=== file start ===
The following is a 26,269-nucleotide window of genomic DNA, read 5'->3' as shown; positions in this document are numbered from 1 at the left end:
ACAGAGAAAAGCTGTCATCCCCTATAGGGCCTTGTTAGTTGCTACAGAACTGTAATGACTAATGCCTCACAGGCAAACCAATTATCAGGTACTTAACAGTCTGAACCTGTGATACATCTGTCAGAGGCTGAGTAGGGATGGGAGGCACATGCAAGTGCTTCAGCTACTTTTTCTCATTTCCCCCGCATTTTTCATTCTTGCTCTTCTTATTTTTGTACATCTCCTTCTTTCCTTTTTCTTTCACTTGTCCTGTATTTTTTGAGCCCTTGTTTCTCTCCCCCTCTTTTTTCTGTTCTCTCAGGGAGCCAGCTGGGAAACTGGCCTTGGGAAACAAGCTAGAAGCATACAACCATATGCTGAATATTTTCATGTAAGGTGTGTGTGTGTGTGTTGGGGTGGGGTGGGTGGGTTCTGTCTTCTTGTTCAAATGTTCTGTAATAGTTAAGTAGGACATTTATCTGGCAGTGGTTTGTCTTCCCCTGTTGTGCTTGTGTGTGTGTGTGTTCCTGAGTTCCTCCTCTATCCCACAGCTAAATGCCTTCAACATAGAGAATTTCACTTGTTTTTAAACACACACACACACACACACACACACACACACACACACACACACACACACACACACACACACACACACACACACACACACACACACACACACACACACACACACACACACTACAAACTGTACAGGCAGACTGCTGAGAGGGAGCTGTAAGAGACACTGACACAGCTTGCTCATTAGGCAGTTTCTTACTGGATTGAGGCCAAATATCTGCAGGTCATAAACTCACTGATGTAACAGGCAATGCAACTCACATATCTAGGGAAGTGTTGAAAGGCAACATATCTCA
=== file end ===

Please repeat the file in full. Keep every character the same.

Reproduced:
The following is a 26,269-nucleotide window of genomic DNA, read 5'->3' as shown; positions in this document are numbered from 1 at the left end:
ACAGAGAAAAGCTGTCATCCCCTATAGGGCCTTGTTAGTTGCTACAGAACTGTAATGACTAATGCCTCACAGGCAAACCAATTATCAGGTACTTAACAGTCTGAACCTGTGATACATCTGTCAGAGGCTGAGTAGGGATGGGAGGCACATGCAAGTGCTTCAGCTACTTTTTCTCATTTCCCCCGCATTTTTCATTCTTGCTCTTCTTATTTTTGTACATCTCCTTCTTTCCTTTTTCTTTCACTTGTCCTGTATTTTTTGAGCCCTTGTTTCTCTCCCCCTCTTTTTTCTGTTCTCTCAGGGAGCCAGCTGGGAAACTGGCCTTGGGAAACAAGCTAGAAGCATACAACCATATGCTGAATATTTTCATGTAAGGTGTGTGTGTGTGTGTTGGGGTGGGGTGGGTGGGTTCTGTCTTCTTGTTCAAATGTTCTGTAATAGTTAAGTAGGACATTTATCTGGCAGTGGTTTGTCTTCCCCTGTTGTGCTTGTGTGTGTGTGTGTTCCTGAGTTCCTCCTCTATCCCACAGCTAAATGCCTTCAACATAGAGAATTTCACTTGTTTTTAAACACACACACACACACACACACACACACACACACACACACACACACACACACACACACACACACACACACACACACACACACACACACACACACACACACACACACACACTACAAACTGTACAGGCAGACTGCTGAGAGGGAGCTGTAAGAGACACTGACACAGCTTGCTCATTAGGCAGTTTCTTACTGGATTGAGGCCAAATATCTGCAGGTCATAAACTCACTGATGTAACAGGCAATGCAACTCACATATCTAGGGAAGTGTTGAAAGGCAACATATCTCA